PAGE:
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Data structures play a central role in modern computer science. You interact with data structures much more often than with algorithms (think of Google, your mail server, and even your network routers). In addition, data structures are essential building blocks in obtaining efficient algorithms. This course will cover major results and current directions of research in data structures:

- Classic comparison-based data structures. The area is still rich with open problems, such as whether there is a single best (dynamically optimal) binary search tree.
- Dynamic graph problems. In almost any network, a link's availability and speed are anything but a constant, which has led to a re-evaluation of the common understanding of graph problems: how to maintain essential information such as a minimum-weight spanning forest while the graph changes.
- Integer data structures: beating the O(lg
*n*) barrier in sorting and searching. If you haven't seen this before, beating O(lg*n*) may come as a surprise. If you have seen this before, you might think that it's about a bunch of messy bit tricks. In fact, it is about fundamental issues regarding information and communication. We hope to give a cleaner and more modern view than you might have seen before, including coverage of powerful lower bounds. - Geometric data structures: segment trees, range trees, partition trees, dynamic convex hull, etc. In particular, range queries have surprising equivalences to problems on trees.
- Data structures for querying large collections of large strings (think Google and DNA sequences).
- Self-adjusting data structures, persistent data structures and retroactive data structures.
- Succinct data structures. Optimizing space is essential as data size reaches new orders of magnitude (again think Google and DNA). Some data structures require no space beyond the raw data (carefully ordered) and still answer queries relatively quickly.
- Data structures optimized for external memory, and cache-oblivious data structures. Any problem (e.g., sorting, priority queues) is different when you're dealing with disk instead of main memory, or you care about cache performance. Memory hierarchies have become important in practice because of the recent escalation in data size.

**Lecture time:**Tuesday & Thursday 11–12:30**First lecture:***Tuesday, February 2, 2010***Lecture room:**~~36-153~~26-100**Units:**3-0-9, H-level & EC credit**Registration:**Subscribe to 6851-students mailing list on the web.**Contact:**Email`6851-staff#at#csail.mit.edu`

**Optional open-problem session:**some Thursdays at 4–6pm:

• Feb. 18 in 32-124 • Mar. 11 in 32-124 • Mar. 18 in 8-205 • Apr. 1 in 32-124 • Apr. 15 in 4-145 • Apr. 22 in 32-124 • May 6 in 32-124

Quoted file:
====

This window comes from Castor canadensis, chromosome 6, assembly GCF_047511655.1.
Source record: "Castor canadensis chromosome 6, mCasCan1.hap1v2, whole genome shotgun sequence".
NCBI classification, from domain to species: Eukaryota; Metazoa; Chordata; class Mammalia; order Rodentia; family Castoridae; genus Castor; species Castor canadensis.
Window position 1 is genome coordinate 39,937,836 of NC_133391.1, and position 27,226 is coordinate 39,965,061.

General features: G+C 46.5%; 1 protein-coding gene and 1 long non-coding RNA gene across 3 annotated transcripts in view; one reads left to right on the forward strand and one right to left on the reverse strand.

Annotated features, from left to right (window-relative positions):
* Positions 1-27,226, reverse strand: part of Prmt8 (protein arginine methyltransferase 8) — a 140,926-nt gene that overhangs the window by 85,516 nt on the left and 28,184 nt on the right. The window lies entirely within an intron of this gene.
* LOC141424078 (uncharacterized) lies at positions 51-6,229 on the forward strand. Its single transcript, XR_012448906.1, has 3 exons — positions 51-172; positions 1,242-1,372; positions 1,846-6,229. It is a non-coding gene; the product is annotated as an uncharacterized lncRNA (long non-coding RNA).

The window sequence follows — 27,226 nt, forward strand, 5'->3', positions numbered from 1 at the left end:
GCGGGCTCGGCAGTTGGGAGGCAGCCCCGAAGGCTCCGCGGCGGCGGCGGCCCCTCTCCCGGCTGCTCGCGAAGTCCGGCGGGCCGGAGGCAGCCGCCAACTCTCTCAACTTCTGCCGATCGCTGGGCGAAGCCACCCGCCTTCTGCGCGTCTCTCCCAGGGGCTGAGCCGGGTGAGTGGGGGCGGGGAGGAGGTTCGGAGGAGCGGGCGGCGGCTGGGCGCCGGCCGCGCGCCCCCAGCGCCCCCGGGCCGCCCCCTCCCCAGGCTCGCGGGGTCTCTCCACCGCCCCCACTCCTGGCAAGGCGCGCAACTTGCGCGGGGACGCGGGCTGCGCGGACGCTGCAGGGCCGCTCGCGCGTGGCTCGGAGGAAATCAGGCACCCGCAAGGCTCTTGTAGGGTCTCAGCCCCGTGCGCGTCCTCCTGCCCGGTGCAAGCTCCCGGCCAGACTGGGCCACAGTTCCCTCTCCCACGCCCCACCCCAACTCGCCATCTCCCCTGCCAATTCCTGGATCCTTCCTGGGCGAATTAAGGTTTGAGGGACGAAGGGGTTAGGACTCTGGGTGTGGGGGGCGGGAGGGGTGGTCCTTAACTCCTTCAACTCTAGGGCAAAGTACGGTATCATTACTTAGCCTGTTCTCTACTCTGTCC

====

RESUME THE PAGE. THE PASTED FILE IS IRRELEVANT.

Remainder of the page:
The recommended prerequisite is 6.854, Advanced Algorithms. This is the entry-level graduate course in Theory/Algorithms, and it should be taken before jumping into any deeper graduate courses. However, we recognize that some highly qualified students have not yet taken 6.854 for objective reasons. Therefore, we will try to accommodate students who have only taken 6.046, and we will not rely on 6.854 material. In order to use this option, you must have a strong understanding of algorithms at the undergraduate level; such a level of understanding can be reached through an A in 6.046, relevant UROP, involvement in computer competitions, etc.

- Scribing one, maybe two, lectures. See the lectures page for more details. Note in particular that scribe notes are due on the day of the lecture. The entire calendar for the course has been posted, so you can select a lecture that interests you. We will circulate a sign-up sheet during the second week. Listeners may also be required to scribe one lecture.
- Lightweight homework assignments. See the assignments page for details. Problems will be posted there weekly, and will not be distributed otherwise.
- Research-oriented final project (paper and presentation). We allow theoretical, experimental and survey final projects. See the project page for more details.

Homework solutions, scribe notes, and final projects must be
typeset in LaTeX. If you are not familiar with LaTeX, there is no
need to worry. Start with this
good introduction. You need to know very little to start
writing problem sets in LaTeX: just skim through the mathematics
section in the introduction, and download this template. On Athena, you can compile
with `latex` and view the resulting DVI files with
`xdvi` (which will refresh automatically when you
recompile). When you're ready to submit, compile with
`pdflatex` and send us the PDF.

The class is offered once every two years. It was given in Spring 2003 and Spring 2005 as 6.897, and in Spring 2007 as 6.851. Later, it was given in Spring 2012 and Spring 2014.